Based on the OP's use of the term "GCSE", I assume that he is English. So: Find your local Maplin. They are very handy, since you can often pick up parts from the store, reducing the latency for project building if you forget to buy the right parts. Farnell and RS are handy places to mail-order from.

    I also recommend getting a solderless breadboard, a DC power supply (a cheap wall-wart will do, as will 6V lantern batteries), a small tube of 741s and 555s, 100 resistor reels of: 100R, 1K, 10K, 100K and 1M resistors, a big bag of misc. caps, a reel of red and a reel of black single core wire, a multimeter, a bag of LEDs and a bag of small-signal transistors (eg 2N2222). That will do you for many of the things in (1) above.

  • Math or Logic (Score:1, Informative)

    by Anonymous Coward on Monday April 12, 2010 @05:59PM (#31823272)

    There are two paths in electronics you can take, analog and digital. Analog requires a lot of math and education, avoid this unless you're willing to work with a lot of theory (this is especially true if you want to work with signals). The funner route is to go the logic based Digital. Microcontrollers, basic digital logic chips, you name it.

  • Re:A classic trainer (Score:3, Informative)

    by IceCreamGuy (904648) on Monday April 12, 2010 @06:04PM (#31823328) Homepage
    Seconded - these were great for any age and I think there are still new versions of them with nice prototyping boards built in. Look on the shelves near the dwindling supply of components in the now tiny bins at the back of the store.
  • by ari_j (90255) on Monday April 12, 2010 @06:19PM (#31823558)
    For me, it was more cheap than lazy or sloppy. But I second most of the advice and offer the following:

    Great soldering station with adjustable temperature: SS-1 for $40 [powweb.com]. Get this one or something like it. It's worth every penny.

    Now, story time with a good moral. I was, two years ago, working on something with a super-cheap soldering iron that came with a computer toolkit with various screwdrivers and such, all of which are great other than the soldering iron. My grip on it slipped and my instinct from years of having pens and pencils slip in my hand was to pinch harder. Unfortunately, the lack of a safety guard on the iron meant that I pinched down very hard with my thumb and first two fingers on the hot barrel of the iron. The blisters went away after a few weeks but the pain lasted longer.
  • by richardkelleher (1184251) on Monday April 12, 2010 @06:52PM (#31824038) Homepage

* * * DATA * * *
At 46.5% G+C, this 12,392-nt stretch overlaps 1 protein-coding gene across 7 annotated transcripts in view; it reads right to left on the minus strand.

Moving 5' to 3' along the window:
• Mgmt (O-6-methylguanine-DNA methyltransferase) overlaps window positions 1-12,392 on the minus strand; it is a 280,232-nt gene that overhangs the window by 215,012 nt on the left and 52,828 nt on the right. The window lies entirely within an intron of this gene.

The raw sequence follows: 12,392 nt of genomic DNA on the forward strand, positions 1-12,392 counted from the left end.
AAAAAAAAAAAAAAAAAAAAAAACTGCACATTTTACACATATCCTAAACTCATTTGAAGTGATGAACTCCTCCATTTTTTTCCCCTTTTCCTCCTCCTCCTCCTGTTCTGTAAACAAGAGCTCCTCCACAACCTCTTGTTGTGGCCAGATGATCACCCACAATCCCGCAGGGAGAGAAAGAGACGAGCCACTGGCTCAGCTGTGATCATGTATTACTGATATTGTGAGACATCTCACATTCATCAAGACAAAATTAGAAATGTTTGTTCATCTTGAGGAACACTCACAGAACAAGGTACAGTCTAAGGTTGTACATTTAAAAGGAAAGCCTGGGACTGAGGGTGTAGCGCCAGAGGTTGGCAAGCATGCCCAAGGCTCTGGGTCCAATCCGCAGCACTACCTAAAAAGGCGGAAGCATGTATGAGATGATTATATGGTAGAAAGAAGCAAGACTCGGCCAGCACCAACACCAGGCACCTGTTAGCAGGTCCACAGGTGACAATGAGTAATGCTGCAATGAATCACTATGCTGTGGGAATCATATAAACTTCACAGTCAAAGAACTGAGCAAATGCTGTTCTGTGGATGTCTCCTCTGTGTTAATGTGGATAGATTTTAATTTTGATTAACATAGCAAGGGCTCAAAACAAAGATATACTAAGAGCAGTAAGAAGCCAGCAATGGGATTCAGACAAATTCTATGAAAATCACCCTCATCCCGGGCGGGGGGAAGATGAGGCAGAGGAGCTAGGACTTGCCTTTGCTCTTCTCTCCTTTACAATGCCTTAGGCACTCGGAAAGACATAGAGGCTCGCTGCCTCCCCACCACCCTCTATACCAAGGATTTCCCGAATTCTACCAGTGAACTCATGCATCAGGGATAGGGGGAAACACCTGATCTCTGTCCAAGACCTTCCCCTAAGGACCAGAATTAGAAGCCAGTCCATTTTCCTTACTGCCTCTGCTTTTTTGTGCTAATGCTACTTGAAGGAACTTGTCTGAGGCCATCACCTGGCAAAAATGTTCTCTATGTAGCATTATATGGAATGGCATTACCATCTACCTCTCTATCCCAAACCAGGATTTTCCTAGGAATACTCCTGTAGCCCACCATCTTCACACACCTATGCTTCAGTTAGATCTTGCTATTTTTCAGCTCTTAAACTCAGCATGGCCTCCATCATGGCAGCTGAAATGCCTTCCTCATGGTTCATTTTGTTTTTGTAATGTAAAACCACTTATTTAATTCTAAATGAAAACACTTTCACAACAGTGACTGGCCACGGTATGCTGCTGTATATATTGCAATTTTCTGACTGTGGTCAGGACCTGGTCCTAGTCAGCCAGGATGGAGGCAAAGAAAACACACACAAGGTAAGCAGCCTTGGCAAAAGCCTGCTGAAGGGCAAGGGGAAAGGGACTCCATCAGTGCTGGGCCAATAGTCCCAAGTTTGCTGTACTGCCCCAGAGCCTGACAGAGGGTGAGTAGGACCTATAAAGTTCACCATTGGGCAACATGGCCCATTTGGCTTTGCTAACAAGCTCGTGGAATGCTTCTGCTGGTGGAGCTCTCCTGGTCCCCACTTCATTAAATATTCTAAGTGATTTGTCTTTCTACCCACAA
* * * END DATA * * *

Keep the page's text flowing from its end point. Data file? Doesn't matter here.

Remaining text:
I concur on The Art of Electronics. It contains most of the information I received in two+ years of Electrical Engineering classes. It starts out slow with the basics, this is a resistor, this is a capacitor, this is an inductor and the like. Scanning through my (now 21 year old) second edition, about the only area it doesn't cover that I got in school is power, but then power is not electronics.

    If you are not interested in getting an engineering degree to do some DIY electronics, I'd suggest two places to start: 1. Make: magazine. Regular articles on electronic control circuits with some good information on how they work. (and many other great things I might add) 2. The Encyclopedia of Electronic Circuits, Rudolf F. Graf. (now called Volume 1, since they put out 6 more over the years) It has almost 100 simple to complex circuits with descriptions of what they do, but not much about how. To get the how, get The Art of Electronics and plan on reading a lot of the first 100 pages and then using it for a reference each time you try to decipher what some circuit is doing.

  • by LostInTransportation (1012423) on Monday April 12, 2010 @07:12PM (#31824290)
    Try: http://www.allaboutcircuits.com/ [allaboutcircuits.com] This has some good lessons describing the prinicples behind circuitry, and suggests some experiments to try. Best of all, it's free!
  • by Facegarden (967477) on Monday April 12, 2010 @07:17PM (#31824370)

    The Art of Electronics is the best book ever for learning all these basics.
    http://www.amazon.com/Art-Electronics-Paul-Horowitz/dp/0521370957/ref=sr_1_1?ie=UTF8&s=books&qid=1271114053&sr=8-1 [amazon.com]
    (not an affiliate link)
    Yeah, it's $90, but its worth it. Broke? I'm sure the library has it, and that's free!